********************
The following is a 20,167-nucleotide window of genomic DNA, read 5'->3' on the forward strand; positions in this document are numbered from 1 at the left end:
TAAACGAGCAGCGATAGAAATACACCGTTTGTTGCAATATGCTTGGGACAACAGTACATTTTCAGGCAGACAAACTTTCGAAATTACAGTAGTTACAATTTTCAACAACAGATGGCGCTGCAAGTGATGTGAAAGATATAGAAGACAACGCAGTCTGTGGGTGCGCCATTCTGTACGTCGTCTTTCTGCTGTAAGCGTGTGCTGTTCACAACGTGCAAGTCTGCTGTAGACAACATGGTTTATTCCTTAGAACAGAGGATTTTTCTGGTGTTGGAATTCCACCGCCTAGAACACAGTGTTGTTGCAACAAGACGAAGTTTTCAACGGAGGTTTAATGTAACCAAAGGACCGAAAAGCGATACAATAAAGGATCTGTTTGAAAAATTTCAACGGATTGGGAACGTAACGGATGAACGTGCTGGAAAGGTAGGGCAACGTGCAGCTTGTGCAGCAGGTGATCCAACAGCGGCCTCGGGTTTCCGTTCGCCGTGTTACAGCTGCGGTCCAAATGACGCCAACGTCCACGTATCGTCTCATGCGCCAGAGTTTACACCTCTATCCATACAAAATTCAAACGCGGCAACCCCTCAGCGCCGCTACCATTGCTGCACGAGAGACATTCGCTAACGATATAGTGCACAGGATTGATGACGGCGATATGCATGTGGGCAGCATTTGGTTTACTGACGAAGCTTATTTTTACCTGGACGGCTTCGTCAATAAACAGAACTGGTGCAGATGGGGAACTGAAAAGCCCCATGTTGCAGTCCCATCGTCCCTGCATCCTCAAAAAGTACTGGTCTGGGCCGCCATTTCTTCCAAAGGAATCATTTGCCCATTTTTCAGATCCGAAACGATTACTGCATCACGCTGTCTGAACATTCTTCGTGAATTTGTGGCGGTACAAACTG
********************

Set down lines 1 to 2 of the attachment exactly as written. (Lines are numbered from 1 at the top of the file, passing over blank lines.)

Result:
The following is a 20,167-nucleotide window of genomic DNA, read 5'->3' on the forward strand; positions in this document are numbered from 1 at the left end:
TAAACGAGCAGCGATAGAAATACACCGTTTGTTGCAATATGCTTGGGACAACAGTACATTTTCAGGCAGACAAACTTTCGAAATTACAGTAGTTACAATTTTCAACAACAGATGGCGCTGCAAGTGATGTGAAAGATATAGAAGACAACGCAGTCTGTGGGTGCGCCATTCTGTACGTCGTCTTTCTGCTGTAAGCGTGTGCTGTTCACAACGTGCAAGTCTGCTGTAGACAACATGGTTTATTCCTTAGAACAGAGGATTTTTCTGGTGTTGGAATTCCACCGCCTAGAACACAGTGTTGTTGCAACAAGACGAAGTTTTCAACGGAGGTTTAATGTAACCAAAGGACCGAAAAGCGATACAATAAAGGATCTGTTTGAAAAATTTCAACGGATTGGGAACGTAACGGATGAACGTGCTGGAAAGGTAGGGCAACGTGCAGCTTGTGCAGCAGGTGATCCAACAGCGGCCTCGGGTTTCCGTTCGCCGTGTTACAGCTGCGGTCCAAATGACGCCAACGTCCACGTATCGTCTCATGCGCCAGAGTTTACACCTCTATCCATACAAAATTCAAACGCGGCAACCCCTCAGCGCCGCTACCATTGCTGCACGAGAGACATTCGCTAACGATATAGTGCACAGGATTGATGACGGCGATATGCATGTGGGCAGCATTTGGTTTACTGACGAAGCTTATTTTTACCTGGACGGCTTCGTCAATAAACAGAACTGGTGCAGATGGGGAACTGAAAAGCCCCATGTTGCAGTCCCATCGTCCCTGCATCCTCAAAAAGTACTGGTCTGGGCCGCCATTTCTTCCAAAGGAATCATTTGCCCATTTTTCAGATCCGAAACGATTACTGCATCACGCTGTCTGAACATTCTTCGTGAATTTGTGGCGGTACAAACTG